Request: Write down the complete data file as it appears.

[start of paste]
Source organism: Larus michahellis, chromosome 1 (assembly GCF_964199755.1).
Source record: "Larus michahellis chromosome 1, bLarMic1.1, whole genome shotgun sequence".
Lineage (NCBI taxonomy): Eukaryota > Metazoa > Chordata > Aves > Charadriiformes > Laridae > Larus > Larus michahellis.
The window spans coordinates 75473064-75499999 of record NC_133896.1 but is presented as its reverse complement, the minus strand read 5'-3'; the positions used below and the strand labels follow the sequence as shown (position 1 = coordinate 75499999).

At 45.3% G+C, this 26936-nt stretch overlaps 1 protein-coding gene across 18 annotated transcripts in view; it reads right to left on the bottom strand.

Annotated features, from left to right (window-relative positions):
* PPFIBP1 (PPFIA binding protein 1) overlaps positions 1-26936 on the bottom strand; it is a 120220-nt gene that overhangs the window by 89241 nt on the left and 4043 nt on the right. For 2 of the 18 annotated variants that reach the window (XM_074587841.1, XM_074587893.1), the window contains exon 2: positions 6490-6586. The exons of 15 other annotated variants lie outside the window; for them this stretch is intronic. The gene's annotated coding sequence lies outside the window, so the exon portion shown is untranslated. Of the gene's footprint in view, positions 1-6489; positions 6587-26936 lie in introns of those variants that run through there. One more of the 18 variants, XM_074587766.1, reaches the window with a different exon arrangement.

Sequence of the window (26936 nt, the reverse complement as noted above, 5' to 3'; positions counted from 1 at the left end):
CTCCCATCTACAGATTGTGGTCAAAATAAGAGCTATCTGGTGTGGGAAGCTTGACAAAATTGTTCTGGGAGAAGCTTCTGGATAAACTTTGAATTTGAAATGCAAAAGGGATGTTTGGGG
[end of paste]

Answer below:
Source organism: Larus michahellis, chromosome 1 (assembly GCF_964199755.1).
Source record: "Larus michahellis chromosome 1, bLarMic1.1, whole genome shotgun sequence".
Lineage (NCBI taxonomy): Eukaryota > Metazoa > Chordata > Aves > Charadriiformes > Laridae > Larus > Larus michahellis.
The window spans coordinates 75473064-75499999 of record NC_133896.1 but is presented as its reverse complement, the minus strand read 5'-3'; the positions used below and the strand labels follow the sequence as shown (position 1 = coordinate 75499999).

At 45.3% G+C, this 26936-nt stretch overlaps 1 protein-coding gene across 18 annotated transcripts in view; it reads right to left on the bottom strand.

Annotated features, from left to right (window-relative positions):
* PPFIBP1 (PPFIA binding protein 1) overlaps positions 1-26936 on the bottom strand; it is a 120220-nt gene that overhangs the window by 89241 nt on the left and 4043 nt on the right. For 2 of the 18 annotated variants that reach the window (XM_074587841.1, XM_074587893.1), the window contains exon 2: positions 6490-6586. The exons of 15 other annotated variants lie outside the window; for them this stretch is intronic. The gene's annotated coding sequence lies outside the window, so the exon portion shown is untranslated. Of the gene's footprint in view, positions 1-6489; positions 6587-26936 lie in introns of those variants that run through there. One more of the 18 variants, XM_074587766.1, reaches the window with a different exon arrangement.

Sequence of the window (26936 nt, the reverse complement as noted above, 5' to 3'; positions counted from 1 at the left end):
CTCCCATCTACAGATTGTGGTCAAAATAAGAGCTATCTGGTGTGGGAAGCTTGACAAAATTGTTCTGGGAGAAGCTTCTGGATAAACTTTGAATTTGAAATGCAAAAGGGATGTTTGGGG